Is covered call writing on dividend stocks the holy grail for the semi risk averse investor?

Discussion in 'Options' started by Daal, Oct 22, 2016.

  1. Daal

    Daal

    Lets someone is semi risk averse, what that means is that person cant just buy SPY and hold it forever, the person will panic during market drops. I believe that is the vast majority of investors out there, in fact, some studies show people make 2% a year against 8% of mutual funds due these emotional tendencies.

    But if the person buys good dividend paying stocks and supplements that income through call writing, now all the sudden the person finds that through that extra income (say 5-6% a year of div+premiums) then that person can pacify that tendency to want to sell during market drops, specially as that person accumulates dividends and premiums over time, it gives them the sense that the stock is a "cash cow" and its not a big deal to see a temporary drop.

    All of the sudden that huge underperformance versus the index, turns into a small underperformance. Sure, that investor would probably be better off just buying those stocks and holding it no matter what, due the trading costs and taxes involved with covered calls, but that ignores those sales made at the market lows when emotions take place, that is the biggest cost of all. Covered call writing looks to me like a great strategy that should be implemented by a lot of people, instead of trying to force people into doing something that have proven unable to do like economists and personal financers seem to be doing.
     
    Last edited: Oct 22, 2016
  2. IMO: Has the appeal of a sharp stick in the eye for me! (not my holy grail) ;-) A bearish trade (Call Write) on a Bullish position, seems a bit schizoid. If one was good at swing trading and pick the sale of the Call near resistance, it would seem fairly ideal, however I don't have the skill set needed for it.
     
    bubeartrading likes this.
  3. Daal

    Daal

    Overall, its a bullish position, just not as bullish as others
     
  4. Maverick74

    Maverick74

    No different then selling naked puts. It's a terrible strategy on so many levels. For one, the calls are going to have ZERO premium in them because they price out the divy. Two, you are giving away the upside. So if you get called away, what do you do, rush in and buy the highs? Or stay out and watch the stock double? LOL. Three, almost the entire S&P 500 pays divys now so basically you are still just long the s&p 500 at the end of the day. You might as well just buy the SPY ETF. You do know that it pays a divy too right? Pretty much about the same divy as most stocks. So why take the stock specific risk when you can just be long a basket of stocks? Oh and btw, there is a dividend ETF called "DIV" that basically is just a basket of 50 of the highest paid dividend stocks in the US.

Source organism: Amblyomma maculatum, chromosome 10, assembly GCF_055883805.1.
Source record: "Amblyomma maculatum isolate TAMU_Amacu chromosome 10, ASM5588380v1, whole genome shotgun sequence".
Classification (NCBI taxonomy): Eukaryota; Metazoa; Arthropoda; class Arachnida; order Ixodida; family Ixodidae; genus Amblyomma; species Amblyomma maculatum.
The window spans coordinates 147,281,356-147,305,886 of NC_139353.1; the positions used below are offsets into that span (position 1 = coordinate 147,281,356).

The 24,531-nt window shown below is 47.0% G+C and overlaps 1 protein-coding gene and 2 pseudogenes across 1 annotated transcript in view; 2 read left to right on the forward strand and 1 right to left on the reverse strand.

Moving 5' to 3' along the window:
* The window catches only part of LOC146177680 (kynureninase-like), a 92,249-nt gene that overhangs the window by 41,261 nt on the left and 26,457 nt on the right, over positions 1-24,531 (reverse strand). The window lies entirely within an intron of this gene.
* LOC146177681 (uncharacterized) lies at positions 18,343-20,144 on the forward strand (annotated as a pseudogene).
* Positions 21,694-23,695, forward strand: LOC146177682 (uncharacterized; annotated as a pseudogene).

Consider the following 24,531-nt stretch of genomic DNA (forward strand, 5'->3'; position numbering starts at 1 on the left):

5. Daal

    Daal

    You pretty much ignored the crux of my argument, which is for a lot of people, the biggest cost of ALL is selling everytime there is a bear market. IF (and I dont claim this is the case for every one) selling calls on good dividend payers can help them whether the storm, then the strategy achieved its purpose, which is to lag the market less than the alternative (selling on big market dip). In the ideal world, people would fix their discipline issues and index forever, but most investors drink coke and pay a visit to mcdonalds every week, trying to fix their discipline seems a FAR more difficult problem
     
  6. Maverick74

    Maverick74

    Daal, calls carry almost zero premium on dividend stocks. Perhaps you missed that point. We option guys price that divie out. So basically he has zero downside protection and the dividend stocks will drop just as much as SPY because at the end of the day, it IS the SPY. There is no "psychological" wet blanket to comfort these people. If SPY drops 50% his little dividend toy will be down 48%. Yeah, that's a nice comfort. What will NOT be a nice comfort is when his little stock shoots up 30% without him in it because he had to write the call 2 pts out of the money just to get a .30 call sold. It doesn't work.

    And again, back to my previous post, just buy the DIV etf and call it a day. At least you get rid of the stock specific risk.
     
    i960 likes this.
  7. Daal

    Daal

    The buy write index was down 39% in 08-09, thats less than the 57% of the SPX(and you just said that SPY is a good div payer). That could be the difference between a huge mistake/panic sell and someone sticking with a strategy (unless you want to claim that additional losses produce no extra pain). I suspect a buy write on the DIV was probably down by a good deal less than the ETF (had it existed back then)
     
    Last edited: Oct 22, 2016
  8. Daal

    Daal

    And yes, the buy write index lost to the index during the recovery, but if the investor panicked and sold, there is no recovery there. he will be in cash when the market pops huge
     
    Last edited: Oct 22, 2016
  9. lylec305

    lylec305

    selling covered call is neutral strategy used to generate income. Works beautifully on low beta stocks.
     
  10. me thinks two lines of thought that should perhaps be independent:
    1) Selling near bottom of a correction/pullback. Been there, done that, " and I don't feel much like a man, Gus." from Gone Fishing
    2) Assuming one "buys and holds" to avoid #1, then what to do with the dry powder to offset a pullback.

    For #2, seems a Volatility play will be more successful (looking for Volatility to return from the stratosphere), since your signal is backward looking. (Did I just get kicked in the privates? --- An easier threshold to detect) -- ie, something like go long SVXY for a directional move.
     
    #10     Oct 22, 2016